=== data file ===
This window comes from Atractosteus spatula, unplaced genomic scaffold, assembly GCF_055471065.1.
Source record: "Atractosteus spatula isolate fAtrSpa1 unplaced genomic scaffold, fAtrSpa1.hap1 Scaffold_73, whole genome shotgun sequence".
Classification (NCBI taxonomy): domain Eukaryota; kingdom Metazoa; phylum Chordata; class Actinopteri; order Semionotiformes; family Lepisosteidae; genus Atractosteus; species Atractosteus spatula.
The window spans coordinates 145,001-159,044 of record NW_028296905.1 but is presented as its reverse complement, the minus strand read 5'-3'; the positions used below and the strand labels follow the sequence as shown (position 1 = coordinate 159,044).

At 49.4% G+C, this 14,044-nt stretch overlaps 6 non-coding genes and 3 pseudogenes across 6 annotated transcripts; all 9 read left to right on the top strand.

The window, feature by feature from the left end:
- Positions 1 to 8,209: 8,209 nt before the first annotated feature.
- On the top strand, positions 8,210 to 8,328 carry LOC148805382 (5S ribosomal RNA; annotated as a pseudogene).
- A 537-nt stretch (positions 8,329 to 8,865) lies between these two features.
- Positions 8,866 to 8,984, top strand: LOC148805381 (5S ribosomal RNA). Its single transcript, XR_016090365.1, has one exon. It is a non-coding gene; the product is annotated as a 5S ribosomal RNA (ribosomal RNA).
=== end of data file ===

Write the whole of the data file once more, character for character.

This window comes from Atractosteus spatula, unplaced genomic scaffold, assembly GCF_055471065.1.
Source record: "Atractosteus spatula isolate fAtrSpa1 unplaced genomic scaffold, fAtrSpa1.hap1 Scaffold_73, whole genome shotgun sequence".
Classification (NCBI taxonomy): domain Eukaryota; kingdom Metazoa; phylum Chordata; class Actinopteri; order Semionotiformes; family Lepisosteidae; genus Atractosteus; species Atractosteus spatula.
The window spans coordinates 145,001-159,044 of record NW_028296905.1 but is presented as its reverse complement, the minus strand read 5'-3'; the positions used below and the strand labels follow the sequence as shown (position 1 = coordinate 159,044).

At 49.4% G+C, this 14,044-nt stretch overlaps 6 non-coding genes and 3 pseudogenes across 6 annotated transcripts; all 9 read left to right on the top strand.

The window, feature by feature from the left end:
- Positions 1 to 8,209: 8,209 nt before the first annotated feature.
- On the top strand, positions 8,210 to 8,328 carry LOC148805382 (5S ribosomal RNA; annotated as a pseudogene).
- A 537-nt stretch (positions 8,329 to 8,865) lies between these two features.
- Positions 8,866 to 8,984, top strand: LOC148805381 (5S ribosomal RNA). Its single transcript, XR_016090365.1, has one exon. It is a non-coding gene; the product is annotated as a 5S ribosomal RNA (ribosomal RNA).